5 white blobs in brain

by Carol Spencer
(Penznce, Cornwall, UK)

The Falls Clinic doctor who looked at my MRI said that it was normal to get one white blob per decade. I find this difficult to believe what do you think? I feel as though he is not taking all of this seriously. Also, are there any other conditions or diseases that could result in these 5 blobs in my brain? I have had to ask for a second opinion, which felt awkward and now have to wait......... again. Help!

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Jan 27, 2012
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Other Demyelinating Conditions
by: Akrista

Hi Carol,

So sorry you have to wait for your second appointment. I know you are in the UK and I'm not familiar with exactly how your system works. If you were here in the US, you'd, no doubt, be waiting as well.

I'm not a doctor, so I've never heard of the one blob per decade - so that may be true. There are a few other conditions which can cause demyelination. Here are a few:


  • Optic neuritis — an inflammation of the optic nerve in one or both eyes - a very common early symptom of MS

  • Devic disease or (neuromyelitis optica) — an inflammation of the optic nerve and spinal cord

  • Transverse myelitis — inflammation of the spinal cord

  • Acute disseminated encephalomyelitis — another condition which causes inflammation of the brain and spinal cord

  • Adrenoleukodystrophy and adrenomyeloneuropathy — these are rare, inherited metabolic disorders



Unfortunately, there aren't any cures in the medical community for demyelinating conditions. And symptoms and progression is different for each person. This makes it very difficult to pin-point the cause of diseases like this.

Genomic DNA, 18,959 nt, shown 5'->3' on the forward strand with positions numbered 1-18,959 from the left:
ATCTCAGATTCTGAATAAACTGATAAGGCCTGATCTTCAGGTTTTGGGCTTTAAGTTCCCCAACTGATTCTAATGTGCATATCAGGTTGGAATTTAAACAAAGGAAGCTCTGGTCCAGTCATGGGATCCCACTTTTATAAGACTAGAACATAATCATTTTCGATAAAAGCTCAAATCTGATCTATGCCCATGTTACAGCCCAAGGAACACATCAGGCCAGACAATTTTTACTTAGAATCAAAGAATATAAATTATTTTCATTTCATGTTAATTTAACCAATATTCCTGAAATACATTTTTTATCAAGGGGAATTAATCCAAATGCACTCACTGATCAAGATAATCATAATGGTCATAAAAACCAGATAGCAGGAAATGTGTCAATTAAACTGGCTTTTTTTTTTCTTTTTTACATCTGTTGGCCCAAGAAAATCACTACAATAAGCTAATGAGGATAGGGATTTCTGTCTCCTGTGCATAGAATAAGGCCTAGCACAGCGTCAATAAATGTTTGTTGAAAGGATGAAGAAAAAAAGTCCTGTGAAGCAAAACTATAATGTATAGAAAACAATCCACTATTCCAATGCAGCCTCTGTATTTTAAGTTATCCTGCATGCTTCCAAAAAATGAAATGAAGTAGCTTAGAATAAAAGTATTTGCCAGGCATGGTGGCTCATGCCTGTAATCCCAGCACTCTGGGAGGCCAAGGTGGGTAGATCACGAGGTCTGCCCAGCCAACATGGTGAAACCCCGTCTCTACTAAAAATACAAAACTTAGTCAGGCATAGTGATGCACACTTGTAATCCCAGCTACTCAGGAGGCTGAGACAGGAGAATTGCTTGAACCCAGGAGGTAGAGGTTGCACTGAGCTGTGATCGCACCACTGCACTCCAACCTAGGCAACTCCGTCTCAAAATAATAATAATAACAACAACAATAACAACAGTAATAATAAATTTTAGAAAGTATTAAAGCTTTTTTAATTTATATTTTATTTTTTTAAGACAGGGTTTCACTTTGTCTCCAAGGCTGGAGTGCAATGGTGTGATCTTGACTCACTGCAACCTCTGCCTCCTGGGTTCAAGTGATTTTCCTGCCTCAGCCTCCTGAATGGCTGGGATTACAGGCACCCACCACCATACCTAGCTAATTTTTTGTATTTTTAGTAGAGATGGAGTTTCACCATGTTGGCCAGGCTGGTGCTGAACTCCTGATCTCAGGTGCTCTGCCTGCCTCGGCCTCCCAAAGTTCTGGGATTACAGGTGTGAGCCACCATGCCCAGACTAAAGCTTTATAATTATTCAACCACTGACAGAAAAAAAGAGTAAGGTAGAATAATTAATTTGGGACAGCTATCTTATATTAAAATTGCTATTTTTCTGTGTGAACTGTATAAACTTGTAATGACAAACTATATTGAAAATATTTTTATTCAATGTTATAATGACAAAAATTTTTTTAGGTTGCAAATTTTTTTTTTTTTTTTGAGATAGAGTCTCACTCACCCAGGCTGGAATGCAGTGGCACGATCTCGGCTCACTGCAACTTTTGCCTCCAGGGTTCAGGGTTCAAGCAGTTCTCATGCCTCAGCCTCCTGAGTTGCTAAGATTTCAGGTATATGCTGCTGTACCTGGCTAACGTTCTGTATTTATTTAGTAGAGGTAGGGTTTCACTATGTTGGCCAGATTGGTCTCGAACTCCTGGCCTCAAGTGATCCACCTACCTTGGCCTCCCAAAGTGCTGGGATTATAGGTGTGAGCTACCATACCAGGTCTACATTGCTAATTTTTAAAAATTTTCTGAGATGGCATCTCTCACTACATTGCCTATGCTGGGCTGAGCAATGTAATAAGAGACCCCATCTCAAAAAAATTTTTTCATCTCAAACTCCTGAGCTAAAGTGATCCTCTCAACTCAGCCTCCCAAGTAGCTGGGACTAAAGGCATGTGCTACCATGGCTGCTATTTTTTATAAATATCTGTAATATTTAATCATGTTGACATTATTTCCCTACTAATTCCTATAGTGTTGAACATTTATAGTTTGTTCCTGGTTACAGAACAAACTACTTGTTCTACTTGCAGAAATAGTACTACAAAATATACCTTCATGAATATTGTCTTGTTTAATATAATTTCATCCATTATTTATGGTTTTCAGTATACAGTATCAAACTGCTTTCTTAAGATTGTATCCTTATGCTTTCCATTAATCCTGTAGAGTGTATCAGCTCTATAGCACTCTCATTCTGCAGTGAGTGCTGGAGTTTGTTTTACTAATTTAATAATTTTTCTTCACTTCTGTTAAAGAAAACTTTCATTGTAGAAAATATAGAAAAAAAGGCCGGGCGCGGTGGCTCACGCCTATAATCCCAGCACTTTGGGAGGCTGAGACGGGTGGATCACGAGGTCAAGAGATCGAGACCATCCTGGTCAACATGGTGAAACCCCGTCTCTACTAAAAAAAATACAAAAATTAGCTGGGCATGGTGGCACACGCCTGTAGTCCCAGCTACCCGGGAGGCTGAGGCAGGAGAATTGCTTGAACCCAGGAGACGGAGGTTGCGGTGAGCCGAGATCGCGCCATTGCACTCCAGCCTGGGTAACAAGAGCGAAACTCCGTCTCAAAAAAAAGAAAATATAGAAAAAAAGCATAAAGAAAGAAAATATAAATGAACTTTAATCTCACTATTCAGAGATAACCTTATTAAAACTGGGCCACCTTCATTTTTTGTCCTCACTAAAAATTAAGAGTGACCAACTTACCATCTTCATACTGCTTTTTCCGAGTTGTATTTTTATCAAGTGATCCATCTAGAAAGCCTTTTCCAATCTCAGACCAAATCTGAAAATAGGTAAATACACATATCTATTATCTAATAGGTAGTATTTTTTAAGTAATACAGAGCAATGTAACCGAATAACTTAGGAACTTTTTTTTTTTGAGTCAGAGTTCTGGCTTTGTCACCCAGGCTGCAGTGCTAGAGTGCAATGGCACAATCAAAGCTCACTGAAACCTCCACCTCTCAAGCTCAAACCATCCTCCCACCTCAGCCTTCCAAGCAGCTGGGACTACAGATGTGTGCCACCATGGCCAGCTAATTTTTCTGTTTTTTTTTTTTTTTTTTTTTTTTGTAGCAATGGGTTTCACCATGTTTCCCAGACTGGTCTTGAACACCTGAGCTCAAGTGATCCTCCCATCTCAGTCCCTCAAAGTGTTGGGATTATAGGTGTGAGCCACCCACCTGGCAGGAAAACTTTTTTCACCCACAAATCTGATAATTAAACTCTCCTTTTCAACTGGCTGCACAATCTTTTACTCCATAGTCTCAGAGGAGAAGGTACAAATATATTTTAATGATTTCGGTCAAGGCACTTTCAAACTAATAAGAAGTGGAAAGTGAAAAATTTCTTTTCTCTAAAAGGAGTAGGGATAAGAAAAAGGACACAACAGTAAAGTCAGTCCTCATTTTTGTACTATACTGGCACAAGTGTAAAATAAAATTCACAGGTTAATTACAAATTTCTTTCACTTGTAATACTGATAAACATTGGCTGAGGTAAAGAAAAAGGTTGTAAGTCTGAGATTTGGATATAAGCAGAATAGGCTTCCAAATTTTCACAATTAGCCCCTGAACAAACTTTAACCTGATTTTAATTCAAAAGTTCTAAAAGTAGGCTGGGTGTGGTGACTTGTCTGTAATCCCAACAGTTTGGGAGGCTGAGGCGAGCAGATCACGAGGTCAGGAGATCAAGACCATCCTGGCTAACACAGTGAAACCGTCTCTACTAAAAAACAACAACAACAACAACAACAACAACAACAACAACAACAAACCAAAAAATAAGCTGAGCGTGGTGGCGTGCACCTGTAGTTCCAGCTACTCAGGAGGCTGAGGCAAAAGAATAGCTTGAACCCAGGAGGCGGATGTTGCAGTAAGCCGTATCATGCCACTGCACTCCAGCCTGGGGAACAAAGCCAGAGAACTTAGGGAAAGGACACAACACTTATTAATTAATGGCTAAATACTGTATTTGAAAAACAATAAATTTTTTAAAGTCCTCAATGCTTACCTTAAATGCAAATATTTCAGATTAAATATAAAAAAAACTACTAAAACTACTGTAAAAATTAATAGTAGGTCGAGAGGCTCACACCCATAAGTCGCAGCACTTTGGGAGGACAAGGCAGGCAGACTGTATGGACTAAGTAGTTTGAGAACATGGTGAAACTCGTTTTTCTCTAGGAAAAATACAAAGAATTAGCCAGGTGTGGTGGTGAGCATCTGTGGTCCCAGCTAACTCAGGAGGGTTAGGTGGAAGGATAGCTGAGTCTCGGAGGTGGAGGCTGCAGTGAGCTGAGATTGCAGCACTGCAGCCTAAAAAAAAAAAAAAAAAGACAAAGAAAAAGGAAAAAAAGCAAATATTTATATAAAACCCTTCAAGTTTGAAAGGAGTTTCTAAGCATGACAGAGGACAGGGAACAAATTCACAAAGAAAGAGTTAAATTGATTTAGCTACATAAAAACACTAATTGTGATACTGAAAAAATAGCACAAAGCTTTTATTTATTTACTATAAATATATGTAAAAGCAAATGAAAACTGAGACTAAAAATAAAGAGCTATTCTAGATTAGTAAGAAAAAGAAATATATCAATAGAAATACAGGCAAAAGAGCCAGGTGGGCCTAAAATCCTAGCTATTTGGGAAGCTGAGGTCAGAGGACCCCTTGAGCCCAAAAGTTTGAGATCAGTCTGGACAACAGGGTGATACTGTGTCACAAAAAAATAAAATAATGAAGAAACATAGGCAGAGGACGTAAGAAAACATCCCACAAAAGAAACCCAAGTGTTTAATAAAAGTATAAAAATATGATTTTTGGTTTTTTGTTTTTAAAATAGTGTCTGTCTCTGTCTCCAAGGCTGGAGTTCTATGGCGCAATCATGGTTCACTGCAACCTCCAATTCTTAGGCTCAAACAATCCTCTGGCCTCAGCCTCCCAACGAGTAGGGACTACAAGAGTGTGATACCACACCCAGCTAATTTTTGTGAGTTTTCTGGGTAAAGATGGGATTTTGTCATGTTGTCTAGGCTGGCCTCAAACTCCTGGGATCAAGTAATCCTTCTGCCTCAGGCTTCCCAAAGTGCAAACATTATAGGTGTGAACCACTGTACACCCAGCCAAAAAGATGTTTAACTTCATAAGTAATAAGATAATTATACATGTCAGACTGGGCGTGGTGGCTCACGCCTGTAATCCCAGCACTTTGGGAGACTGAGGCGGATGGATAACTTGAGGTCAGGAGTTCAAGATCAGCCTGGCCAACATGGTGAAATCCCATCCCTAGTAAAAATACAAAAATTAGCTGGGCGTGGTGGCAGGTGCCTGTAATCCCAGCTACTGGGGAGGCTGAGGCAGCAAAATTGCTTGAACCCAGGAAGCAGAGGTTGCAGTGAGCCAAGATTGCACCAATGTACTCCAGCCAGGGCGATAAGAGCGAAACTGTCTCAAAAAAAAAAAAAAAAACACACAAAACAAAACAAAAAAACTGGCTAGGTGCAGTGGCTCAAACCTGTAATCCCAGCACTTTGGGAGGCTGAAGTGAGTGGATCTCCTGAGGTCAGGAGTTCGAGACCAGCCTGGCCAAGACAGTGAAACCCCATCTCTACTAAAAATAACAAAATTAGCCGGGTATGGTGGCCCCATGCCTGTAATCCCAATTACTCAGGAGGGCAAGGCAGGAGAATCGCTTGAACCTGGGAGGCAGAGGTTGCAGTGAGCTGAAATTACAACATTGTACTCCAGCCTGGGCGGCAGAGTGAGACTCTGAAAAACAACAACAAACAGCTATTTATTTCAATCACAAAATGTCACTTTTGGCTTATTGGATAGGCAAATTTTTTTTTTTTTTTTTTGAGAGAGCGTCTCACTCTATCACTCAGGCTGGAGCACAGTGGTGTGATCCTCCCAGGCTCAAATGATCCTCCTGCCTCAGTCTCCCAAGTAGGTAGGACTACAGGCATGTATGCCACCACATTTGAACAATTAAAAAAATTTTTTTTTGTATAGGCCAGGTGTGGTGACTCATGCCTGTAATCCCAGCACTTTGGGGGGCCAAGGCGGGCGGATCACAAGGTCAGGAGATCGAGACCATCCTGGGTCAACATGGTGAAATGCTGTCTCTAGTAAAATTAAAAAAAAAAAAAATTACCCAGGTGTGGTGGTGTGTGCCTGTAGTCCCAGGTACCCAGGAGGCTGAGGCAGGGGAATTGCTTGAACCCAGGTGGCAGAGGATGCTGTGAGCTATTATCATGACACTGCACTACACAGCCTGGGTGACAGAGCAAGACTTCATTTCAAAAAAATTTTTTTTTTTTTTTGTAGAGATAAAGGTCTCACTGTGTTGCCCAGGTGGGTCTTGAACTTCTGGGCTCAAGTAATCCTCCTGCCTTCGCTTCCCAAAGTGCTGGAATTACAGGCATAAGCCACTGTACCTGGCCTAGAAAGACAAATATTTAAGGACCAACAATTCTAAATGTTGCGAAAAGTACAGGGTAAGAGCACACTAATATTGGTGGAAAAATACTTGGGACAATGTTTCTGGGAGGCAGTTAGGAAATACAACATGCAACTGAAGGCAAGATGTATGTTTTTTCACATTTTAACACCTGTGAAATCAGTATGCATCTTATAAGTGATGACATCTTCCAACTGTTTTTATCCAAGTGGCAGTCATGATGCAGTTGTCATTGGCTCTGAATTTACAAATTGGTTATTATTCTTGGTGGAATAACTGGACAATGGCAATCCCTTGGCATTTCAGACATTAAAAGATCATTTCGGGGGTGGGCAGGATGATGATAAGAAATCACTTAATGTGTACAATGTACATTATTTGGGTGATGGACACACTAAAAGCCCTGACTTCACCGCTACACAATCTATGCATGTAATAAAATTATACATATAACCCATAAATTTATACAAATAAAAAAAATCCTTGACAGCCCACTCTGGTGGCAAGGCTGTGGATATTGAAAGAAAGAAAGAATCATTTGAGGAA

As I said in an earlier post, a neurologist will have to do a complete examination to rule out any of the other reasons for your blobs. And as far as the symptoms, there are many medications - sometimes even vaccinations which can mimic the symptoms common to MS.

So try and be patient and not stress out over the waiting part. Begin doing things that are healthy, like eating better, exercising when you feel up to it, and getting plenty of rest when you need it.

Developing good habits like this now will give you a jump start on managing any kind of condition you may have. And if it turns out you don't have any of them, you've at least taken steps to improve your overall health.

Take care,

Akrista




Apr 04, 2012
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Lumbar Puncture
by: Carol

Today I had a Lumbar Puncture, for anyone out there who is waiting for one of these. I can't say that it was painful, more weird pulling and pushing sensations. The running commentary to the student onlookers was more scarey than the procedure itself.

I now await the results.

REPLY:

Hi Carol,
I wondered how things were going with you. The results from this test should prove one way or the other whether you have MS or not. You've had the MRI's and everything else, so this should be it, I imagine.

About the lumbar puncture - I had to have emergency surgery a number of years ago and one of the things they tried before they finally figured out what was wrong, was this procedure.

Unfortunately, they couldn't get the needle through my vertebrae to even complete the puncture. I was so afraid that they would paralyze me or something, and was really glad that they couldn't do it.

I'm sure nothing like that happens on a regular basis - but I had never had one before - even with my pregnancies (they were all natural), I was just always afraid. I'm glad yours went alright and look forward to hearing the results as well.

Did they give you a time frame - weeks or month or two? How long does it take to get the results back?

Take care,

Akrista




Apr 05, 2012
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Lumbar Puncture
by: Carol